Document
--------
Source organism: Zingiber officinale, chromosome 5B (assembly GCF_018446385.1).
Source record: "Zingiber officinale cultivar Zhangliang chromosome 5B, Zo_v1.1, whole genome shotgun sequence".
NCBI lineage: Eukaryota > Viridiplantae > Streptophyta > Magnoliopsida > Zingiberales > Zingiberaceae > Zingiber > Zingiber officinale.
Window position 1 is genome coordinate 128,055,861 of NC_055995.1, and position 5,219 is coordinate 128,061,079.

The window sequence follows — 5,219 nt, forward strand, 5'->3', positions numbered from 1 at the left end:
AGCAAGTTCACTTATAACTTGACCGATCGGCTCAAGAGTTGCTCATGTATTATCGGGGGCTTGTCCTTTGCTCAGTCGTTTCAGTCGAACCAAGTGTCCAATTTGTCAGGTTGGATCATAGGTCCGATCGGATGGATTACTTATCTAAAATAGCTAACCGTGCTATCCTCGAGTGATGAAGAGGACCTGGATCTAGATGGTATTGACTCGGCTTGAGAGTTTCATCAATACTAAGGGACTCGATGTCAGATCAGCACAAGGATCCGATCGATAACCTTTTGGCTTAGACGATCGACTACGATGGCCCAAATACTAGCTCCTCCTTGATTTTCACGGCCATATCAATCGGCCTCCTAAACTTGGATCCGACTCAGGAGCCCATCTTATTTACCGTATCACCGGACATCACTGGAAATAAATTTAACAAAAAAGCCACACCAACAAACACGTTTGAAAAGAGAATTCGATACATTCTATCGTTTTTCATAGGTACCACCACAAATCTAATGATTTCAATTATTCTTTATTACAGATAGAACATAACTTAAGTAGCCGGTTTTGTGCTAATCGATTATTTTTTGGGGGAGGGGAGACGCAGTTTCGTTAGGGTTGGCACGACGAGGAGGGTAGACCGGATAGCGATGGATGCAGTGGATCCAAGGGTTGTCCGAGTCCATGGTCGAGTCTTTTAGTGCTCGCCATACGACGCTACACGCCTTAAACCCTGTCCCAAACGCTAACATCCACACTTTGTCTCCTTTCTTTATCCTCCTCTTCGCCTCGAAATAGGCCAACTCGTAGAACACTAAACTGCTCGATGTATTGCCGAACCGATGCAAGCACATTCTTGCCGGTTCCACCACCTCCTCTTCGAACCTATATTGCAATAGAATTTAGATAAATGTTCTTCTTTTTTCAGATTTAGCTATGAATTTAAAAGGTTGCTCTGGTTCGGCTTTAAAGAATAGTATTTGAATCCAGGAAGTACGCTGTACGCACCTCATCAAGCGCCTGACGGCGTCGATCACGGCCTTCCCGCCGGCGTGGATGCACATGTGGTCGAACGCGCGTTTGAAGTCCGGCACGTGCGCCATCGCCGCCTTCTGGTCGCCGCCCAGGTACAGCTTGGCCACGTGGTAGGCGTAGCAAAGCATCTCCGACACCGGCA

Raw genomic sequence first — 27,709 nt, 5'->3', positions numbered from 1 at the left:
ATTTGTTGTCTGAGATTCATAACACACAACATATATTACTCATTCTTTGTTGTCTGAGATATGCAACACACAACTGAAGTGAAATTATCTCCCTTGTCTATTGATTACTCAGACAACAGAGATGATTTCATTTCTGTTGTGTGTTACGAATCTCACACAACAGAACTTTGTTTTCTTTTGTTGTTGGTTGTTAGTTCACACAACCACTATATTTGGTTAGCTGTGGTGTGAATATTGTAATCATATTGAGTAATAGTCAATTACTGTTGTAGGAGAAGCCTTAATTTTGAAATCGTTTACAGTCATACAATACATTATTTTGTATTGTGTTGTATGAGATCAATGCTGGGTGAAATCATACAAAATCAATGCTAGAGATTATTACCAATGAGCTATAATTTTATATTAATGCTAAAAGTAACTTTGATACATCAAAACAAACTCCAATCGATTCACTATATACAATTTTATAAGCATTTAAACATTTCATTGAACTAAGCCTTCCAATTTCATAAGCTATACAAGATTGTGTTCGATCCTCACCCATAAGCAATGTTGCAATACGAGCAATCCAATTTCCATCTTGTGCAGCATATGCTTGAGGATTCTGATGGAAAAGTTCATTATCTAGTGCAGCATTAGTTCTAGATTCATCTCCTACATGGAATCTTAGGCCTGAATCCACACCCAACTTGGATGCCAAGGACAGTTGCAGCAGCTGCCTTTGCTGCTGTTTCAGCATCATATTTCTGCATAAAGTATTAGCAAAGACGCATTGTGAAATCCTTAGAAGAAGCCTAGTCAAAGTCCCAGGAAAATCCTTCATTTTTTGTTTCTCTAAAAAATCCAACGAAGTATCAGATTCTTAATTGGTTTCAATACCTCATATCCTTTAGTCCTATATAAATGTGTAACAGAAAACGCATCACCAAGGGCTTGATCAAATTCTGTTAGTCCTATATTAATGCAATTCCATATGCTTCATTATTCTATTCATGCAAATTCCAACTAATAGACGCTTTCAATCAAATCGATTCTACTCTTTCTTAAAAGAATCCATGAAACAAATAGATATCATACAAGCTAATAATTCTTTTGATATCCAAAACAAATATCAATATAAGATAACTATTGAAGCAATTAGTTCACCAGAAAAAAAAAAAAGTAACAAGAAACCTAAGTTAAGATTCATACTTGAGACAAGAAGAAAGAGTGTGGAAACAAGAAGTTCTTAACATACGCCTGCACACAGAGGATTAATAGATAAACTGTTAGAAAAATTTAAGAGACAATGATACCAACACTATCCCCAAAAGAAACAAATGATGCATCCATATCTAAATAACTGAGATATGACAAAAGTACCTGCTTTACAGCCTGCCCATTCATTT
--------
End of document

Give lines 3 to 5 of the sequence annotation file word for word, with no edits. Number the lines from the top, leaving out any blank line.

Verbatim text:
NCBI lineage: Eukaryota > Viridiplantae > Streptophyta > Magnoliopsida > Zingiberales > Zingiberaceae > Zingiber > Zingiber officinale.
Window position 1 is genome coordinate 128,055,861 of NC_055995.1, and position 5,219 is coordinate 128,061,079.

The window sequence follows — 5,219 nt, forward strand, 5'->3', positions numbered from 1 at the left end: